But even disasters can be “loving acts of God” as well, especially when they lead people to turn back to God. Nevertheless, many find it hard to accept that considering that many of the victims do not even believe in God in the first place. Thousands of Chinese, Japanese or Haitians who died in those earthquakes may have lived all their lives not knowing the true living God other nations commonly worship. How can we tell those people what they suffered was brought about by love? It is so easy to say then that in their case, they received the justice of God. But then again, even believers could be placed in the same lot. Like Job, who suffered much though he was upright.
God’s love and justice, inscrutable as they are, do not apply haphazardly like tsunami waters carrying infants and adults alike. If there is order in the Universe, there is also order in God’s righteous laws and rule. When He sent His son Jesus to die on the cross, it was a “loving act” for it allowed sinners to be saved by the pure sacrifice of a perfect being. Yet, it was also a “just act” in that it punished the sins of many through the same sacrificial offering of Jesus. Christ took our pains and our sins and died doing so. The Father, thus, punished His own Son on our behalf. And He did it through wicked people whom He loved and forgave. That prime act in human history merged both justice and love in one supreme plan designed to undo the work of sin and death upon humans.
Who suffered and died that justice and salvation might be established and proclaimed? Jesus Christ. Yet, so many still do not see the value of that turning point in history as the final solution that God would want us to apply in our lives. Our refusal to do so keeps bringing us back to the ancient times when people preferred to walk in the wilderness instead of entering the Promised Land.
Today, justice and salvation are being applied through God’s handiwork in the lives of people. He does it through human societies recognizing His sovereignty and, thereby, applying His rule and grace in small and great ways. When a criminal is put in prison, that is divine justice at work. When a worthy politician wins an election that is divine grace at work. When nations rise up against dictators, that is divine justice being expressed. When they are freed from bondage, God’s mercy applies. All these events – big and small -- make God’s presence known and felt. So, why can’t disasters do likewise?
Hence, when earthquakes occur today, we can be sure that God is not asleep but is working to shake us up from our complacency and forgetfulness. Ironically, suffering and death can be great stimuli for people to awaken to spiritual realities. And yet, we wonder if people are truly paying more attention to God when He gets their attention through disasters. After a while, people go back to their normal wanton ways because they never learn to appreciate God, His creation and His ways.
To bring out more clearly how people often miss God’s role in the midst of disasters, let us consider a paradoxical reality exhibited by the tragic Sendai Tsunami. It is clear that Japan was prepared for the M9 earthquake in cultural and infrastructural terms. In general, only minor damages, casualties and social disruption, if there were any at all, were reported immediately after the temblor. It was the tsunami surge that wrought havoc to the coastal areas which killed thousands and led to the present threat of a global radioactive exposure from the Fukushima nuclear reactors.
Water from the sea caused the tragic death of about 8,000 people in Japan. And as we said, God did not originally design the Earth to behave that way but rebuilt it to behave, in response to human behavior, in ways that allows Him to deal with humans for their benefit (“loving act”) or for their discipline (“just act”) and eventual salvation. Paradoxically, it is now water that is badly needed in order to cool down the overheated reactors of Fukushima.* The first case showed how water kills; the second, how it can save. (In the same way that the Great Flood waters killed and also saved.) The first is a result of human inability to live perfectly within God’s laws and the second a result of human inability to completely control Nature. This may sound like a theological cop-out to many. Nevertheless, it shows us how we continue to put ourselves in harm’s way when we only seek to satisfy our all-too-human thoughts and fail to incorporate divine realities in our ways.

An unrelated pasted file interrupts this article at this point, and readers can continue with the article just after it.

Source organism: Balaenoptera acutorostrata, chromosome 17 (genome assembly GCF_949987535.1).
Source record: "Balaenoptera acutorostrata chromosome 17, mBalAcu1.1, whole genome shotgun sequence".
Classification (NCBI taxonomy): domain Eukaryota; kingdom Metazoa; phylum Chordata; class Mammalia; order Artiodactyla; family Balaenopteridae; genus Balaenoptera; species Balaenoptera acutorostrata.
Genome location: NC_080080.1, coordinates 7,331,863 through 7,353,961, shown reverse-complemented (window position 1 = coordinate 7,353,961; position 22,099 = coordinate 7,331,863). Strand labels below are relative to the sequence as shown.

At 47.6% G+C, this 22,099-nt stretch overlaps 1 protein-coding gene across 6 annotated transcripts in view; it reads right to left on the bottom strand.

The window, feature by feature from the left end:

The historical record shows that humans did have technical expertise in ancient times which allowed communities to attain control of Nature’s forces. For example, some of the unearthed iron tools used by those so-called “crude” people are so advanced we cannot even duplicate their metallurgy today. The medical practices and tools of the ancient Romans remain in use in modern hospitals. The pyramids amaze us no end but they were in pursuit of the most elusive goal of humanity: eternal life. Today’s social and technological progress could mesmerize many into thinking that we have had it all figured out. Until Nature messes up all that we have labored hard to achieve. And, we are back on the muddy ground asking ourselves what happened and thinking what we did to deserve all the pain and anguish. We weep and we wonder. We struggle to cope and we somehow overcome. For what? Simply to die eventually? No, God gives us the opportunity to understand and accept once and for all the INDESTRUCTIBILITY OF LIFE. And that kind of life can only come from God.
In essence, we see only death and suffering in disasters; but God sees and wants us all to see as well His love when He disciplines us humans. Disasters can be our only window to genuine life.
*With all the technological know-how Japan has, they failed to design the reactors such that cooling water could be conveyed by gravitation during power disruptions. As it is, they have to pump water using generators, hose it using fire trucks or pour it from helicopters.
(Painting above: "The Deluge" by Francis Danby, 1840)